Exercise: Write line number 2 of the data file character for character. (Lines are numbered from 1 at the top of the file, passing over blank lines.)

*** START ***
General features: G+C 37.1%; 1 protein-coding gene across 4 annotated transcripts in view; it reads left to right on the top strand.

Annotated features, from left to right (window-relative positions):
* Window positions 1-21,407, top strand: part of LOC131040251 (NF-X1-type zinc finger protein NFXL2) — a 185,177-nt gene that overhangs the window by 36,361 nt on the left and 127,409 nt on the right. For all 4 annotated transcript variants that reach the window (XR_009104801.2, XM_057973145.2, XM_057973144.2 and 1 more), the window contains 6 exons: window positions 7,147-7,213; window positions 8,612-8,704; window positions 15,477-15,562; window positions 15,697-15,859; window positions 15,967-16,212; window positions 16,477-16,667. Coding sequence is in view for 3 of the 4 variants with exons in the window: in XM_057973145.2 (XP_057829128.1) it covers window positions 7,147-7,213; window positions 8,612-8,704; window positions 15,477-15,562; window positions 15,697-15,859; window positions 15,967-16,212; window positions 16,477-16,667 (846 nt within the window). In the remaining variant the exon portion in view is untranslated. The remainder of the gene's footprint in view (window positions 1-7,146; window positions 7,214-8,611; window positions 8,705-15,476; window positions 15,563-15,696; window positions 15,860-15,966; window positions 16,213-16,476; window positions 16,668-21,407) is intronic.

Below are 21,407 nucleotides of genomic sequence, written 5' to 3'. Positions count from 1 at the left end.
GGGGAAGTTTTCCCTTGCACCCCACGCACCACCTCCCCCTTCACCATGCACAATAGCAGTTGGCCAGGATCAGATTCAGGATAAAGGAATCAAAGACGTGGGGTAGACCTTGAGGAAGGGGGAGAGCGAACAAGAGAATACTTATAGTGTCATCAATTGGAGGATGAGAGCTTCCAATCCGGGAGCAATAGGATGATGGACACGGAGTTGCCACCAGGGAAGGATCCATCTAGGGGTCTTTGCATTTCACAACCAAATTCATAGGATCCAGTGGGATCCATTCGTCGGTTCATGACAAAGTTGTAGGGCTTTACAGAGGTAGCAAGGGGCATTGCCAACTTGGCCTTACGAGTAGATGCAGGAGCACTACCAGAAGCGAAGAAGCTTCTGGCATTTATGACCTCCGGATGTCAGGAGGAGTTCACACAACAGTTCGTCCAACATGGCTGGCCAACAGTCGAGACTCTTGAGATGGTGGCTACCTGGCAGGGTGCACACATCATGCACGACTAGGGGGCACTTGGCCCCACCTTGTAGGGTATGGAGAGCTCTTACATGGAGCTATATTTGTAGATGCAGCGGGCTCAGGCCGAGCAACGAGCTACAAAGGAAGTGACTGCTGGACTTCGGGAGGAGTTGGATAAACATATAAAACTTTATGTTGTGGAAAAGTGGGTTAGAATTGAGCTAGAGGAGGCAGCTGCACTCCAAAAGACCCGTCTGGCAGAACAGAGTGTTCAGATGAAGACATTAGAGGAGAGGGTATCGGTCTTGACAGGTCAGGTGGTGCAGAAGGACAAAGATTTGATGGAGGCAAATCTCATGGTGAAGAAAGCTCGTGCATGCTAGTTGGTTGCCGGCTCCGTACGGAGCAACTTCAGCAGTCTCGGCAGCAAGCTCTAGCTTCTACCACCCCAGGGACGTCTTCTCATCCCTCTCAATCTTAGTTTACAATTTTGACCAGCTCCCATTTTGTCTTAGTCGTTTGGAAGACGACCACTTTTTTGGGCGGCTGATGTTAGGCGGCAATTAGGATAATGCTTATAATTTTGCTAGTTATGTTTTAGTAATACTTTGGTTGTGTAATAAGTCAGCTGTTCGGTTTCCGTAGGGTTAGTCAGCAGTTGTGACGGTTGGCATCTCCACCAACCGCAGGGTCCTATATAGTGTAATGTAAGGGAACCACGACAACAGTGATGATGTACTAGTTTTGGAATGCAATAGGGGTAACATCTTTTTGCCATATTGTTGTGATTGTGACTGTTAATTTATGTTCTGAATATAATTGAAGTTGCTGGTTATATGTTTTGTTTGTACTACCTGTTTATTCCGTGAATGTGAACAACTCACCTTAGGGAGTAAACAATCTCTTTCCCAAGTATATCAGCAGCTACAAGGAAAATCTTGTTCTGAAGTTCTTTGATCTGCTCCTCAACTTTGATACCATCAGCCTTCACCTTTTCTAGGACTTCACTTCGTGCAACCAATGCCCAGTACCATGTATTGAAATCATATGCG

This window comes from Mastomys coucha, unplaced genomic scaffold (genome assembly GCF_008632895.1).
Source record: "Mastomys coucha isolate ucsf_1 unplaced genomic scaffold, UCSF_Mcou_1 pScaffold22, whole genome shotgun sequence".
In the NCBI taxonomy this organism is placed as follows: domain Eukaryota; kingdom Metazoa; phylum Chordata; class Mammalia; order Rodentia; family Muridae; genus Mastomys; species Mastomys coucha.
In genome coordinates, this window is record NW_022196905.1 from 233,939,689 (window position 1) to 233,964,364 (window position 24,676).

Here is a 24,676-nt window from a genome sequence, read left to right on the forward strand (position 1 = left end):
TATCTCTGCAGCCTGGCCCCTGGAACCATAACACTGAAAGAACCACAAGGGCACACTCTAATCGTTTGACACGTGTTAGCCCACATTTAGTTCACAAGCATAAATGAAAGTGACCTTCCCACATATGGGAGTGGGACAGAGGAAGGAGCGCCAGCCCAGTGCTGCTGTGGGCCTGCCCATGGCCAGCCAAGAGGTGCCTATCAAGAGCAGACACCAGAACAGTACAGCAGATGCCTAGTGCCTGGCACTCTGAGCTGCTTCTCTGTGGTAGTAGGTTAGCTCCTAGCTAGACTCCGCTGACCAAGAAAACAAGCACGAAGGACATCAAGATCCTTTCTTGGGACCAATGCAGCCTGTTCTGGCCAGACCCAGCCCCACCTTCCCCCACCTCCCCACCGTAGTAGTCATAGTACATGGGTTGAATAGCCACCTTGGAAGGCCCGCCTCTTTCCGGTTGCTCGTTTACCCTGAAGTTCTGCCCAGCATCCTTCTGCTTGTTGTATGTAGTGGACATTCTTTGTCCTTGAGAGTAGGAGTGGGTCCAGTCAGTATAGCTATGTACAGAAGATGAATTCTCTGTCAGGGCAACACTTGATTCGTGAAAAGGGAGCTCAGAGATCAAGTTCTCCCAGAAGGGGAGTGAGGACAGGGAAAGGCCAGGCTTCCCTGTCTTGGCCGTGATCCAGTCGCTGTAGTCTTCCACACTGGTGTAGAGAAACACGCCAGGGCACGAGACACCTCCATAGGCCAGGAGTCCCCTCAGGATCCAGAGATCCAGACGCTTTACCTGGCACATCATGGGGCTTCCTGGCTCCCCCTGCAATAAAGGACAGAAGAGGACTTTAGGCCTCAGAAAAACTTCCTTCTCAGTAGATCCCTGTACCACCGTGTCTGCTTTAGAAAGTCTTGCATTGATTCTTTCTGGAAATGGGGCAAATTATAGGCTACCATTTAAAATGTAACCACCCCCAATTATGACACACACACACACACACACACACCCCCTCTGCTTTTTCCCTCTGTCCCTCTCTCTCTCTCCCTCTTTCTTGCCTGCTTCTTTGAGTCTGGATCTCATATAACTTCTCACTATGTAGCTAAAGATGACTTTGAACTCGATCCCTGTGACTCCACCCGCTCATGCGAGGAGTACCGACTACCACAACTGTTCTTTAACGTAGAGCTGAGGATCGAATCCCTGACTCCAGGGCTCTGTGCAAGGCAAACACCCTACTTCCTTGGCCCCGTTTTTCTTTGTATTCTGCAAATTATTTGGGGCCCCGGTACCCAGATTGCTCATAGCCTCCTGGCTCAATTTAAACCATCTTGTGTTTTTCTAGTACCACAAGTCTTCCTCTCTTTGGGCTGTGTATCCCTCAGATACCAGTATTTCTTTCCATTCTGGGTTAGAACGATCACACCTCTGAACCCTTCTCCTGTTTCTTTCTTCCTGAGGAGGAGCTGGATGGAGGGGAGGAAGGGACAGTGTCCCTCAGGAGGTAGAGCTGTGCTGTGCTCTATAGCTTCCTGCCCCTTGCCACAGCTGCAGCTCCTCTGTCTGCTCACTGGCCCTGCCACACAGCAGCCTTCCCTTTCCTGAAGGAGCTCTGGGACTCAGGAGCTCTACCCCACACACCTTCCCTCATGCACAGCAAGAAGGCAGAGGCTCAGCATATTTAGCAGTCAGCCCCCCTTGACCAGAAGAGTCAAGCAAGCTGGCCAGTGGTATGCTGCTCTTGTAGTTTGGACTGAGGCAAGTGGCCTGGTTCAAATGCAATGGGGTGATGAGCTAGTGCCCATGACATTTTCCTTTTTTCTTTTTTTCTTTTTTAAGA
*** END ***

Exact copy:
Annotated features, from left to right (window-relative positions):